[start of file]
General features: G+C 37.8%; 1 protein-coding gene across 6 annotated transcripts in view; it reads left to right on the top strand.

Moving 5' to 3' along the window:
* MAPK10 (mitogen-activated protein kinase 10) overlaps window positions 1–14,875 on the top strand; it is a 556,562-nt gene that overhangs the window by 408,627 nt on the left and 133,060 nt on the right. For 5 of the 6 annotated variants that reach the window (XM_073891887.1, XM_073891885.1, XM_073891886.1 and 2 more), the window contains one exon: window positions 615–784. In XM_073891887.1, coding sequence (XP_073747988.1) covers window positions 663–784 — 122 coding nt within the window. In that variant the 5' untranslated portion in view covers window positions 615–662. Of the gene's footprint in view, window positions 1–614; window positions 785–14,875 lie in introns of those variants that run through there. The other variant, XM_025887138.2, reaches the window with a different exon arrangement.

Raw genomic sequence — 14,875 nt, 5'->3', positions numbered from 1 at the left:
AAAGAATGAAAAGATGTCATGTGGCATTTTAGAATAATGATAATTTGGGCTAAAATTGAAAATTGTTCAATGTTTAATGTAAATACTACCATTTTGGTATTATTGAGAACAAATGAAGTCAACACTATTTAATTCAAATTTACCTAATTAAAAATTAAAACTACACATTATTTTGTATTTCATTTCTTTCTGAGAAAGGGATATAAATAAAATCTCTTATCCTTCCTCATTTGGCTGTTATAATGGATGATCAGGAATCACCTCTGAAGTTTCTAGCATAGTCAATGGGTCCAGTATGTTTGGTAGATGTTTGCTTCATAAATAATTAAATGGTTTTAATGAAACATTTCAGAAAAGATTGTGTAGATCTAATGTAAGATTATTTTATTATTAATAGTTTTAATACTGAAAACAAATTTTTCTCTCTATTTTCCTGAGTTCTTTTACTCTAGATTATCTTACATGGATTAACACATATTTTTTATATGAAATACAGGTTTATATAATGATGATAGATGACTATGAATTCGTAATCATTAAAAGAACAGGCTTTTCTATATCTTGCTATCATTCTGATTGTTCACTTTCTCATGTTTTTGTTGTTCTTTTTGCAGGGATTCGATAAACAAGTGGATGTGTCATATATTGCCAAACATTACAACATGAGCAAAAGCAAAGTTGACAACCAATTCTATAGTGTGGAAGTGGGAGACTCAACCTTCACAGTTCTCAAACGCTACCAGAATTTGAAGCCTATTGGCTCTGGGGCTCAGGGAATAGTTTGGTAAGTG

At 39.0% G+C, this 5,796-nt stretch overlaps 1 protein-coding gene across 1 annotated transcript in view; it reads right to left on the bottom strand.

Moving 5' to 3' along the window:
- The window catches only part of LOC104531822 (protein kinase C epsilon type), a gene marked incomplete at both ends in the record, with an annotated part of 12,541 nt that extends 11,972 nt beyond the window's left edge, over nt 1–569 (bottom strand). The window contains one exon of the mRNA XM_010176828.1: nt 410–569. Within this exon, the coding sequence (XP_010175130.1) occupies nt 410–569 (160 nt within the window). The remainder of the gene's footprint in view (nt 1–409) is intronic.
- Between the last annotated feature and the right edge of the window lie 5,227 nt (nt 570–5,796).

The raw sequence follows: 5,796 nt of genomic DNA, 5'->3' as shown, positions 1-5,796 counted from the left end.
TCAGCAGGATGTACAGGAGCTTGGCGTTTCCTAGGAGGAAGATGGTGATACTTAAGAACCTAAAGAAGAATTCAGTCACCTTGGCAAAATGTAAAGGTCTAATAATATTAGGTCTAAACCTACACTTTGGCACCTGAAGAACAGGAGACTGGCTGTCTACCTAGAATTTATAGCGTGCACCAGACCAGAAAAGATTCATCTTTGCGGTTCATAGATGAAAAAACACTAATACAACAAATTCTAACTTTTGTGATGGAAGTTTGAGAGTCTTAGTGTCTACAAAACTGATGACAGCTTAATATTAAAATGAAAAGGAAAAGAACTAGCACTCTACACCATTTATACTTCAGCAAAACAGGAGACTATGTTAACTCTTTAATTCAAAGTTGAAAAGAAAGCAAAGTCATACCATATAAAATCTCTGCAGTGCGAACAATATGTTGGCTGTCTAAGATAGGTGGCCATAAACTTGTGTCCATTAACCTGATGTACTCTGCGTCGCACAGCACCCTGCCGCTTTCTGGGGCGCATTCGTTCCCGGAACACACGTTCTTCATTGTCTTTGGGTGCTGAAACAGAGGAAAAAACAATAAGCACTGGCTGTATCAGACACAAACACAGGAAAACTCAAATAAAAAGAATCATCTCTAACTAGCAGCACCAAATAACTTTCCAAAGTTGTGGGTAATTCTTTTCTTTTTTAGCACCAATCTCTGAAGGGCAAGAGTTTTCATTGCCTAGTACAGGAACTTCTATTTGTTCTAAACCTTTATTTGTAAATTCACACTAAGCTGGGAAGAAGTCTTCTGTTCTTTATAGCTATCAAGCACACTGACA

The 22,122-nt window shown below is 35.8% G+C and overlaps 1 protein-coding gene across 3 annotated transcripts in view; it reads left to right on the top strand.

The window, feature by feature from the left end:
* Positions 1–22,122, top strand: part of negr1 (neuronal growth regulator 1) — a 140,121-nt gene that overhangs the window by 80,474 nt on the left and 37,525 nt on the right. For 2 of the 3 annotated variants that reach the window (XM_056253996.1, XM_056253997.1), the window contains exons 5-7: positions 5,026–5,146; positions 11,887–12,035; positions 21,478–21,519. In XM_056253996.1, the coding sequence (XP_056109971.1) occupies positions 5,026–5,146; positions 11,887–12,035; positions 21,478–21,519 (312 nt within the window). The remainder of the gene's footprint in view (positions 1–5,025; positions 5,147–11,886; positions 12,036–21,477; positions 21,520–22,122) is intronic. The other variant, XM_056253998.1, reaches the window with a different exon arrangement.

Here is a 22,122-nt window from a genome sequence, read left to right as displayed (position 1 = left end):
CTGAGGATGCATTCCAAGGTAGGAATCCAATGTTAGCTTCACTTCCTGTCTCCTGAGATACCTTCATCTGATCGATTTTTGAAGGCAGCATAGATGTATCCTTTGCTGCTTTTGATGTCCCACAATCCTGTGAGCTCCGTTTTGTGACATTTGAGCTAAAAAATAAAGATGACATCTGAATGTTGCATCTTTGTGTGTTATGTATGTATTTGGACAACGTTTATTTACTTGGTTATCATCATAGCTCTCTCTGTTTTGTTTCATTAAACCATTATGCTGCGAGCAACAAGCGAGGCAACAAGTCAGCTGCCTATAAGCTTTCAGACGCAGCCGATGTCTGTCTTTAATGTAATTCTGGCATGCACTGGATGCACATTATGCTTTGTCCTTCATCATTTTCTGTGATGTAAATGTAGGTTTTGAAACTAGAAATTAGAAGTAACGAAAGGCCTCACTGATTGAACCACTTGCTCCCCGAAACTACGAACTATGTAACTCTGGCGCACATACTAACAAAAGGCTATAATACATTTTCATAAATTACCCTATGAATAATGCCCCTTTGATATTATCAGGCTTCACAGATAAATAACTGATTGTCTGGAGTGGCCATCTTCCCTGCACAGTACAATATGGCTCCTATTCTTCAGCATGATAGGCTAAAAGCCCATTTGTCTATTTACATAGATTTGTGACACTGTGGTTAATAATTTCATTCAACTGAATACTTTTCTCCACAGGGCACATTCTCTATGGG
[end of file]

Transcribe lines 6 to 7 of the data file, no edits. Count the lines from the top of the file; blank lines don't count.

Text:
At 39.0% G+C, this 5,796-nt stretch overlaps 1 protein-coding gene across 1 annotated transcript in view; it reads right to left on the bottom strand.

Moving 5' to 3' along the window: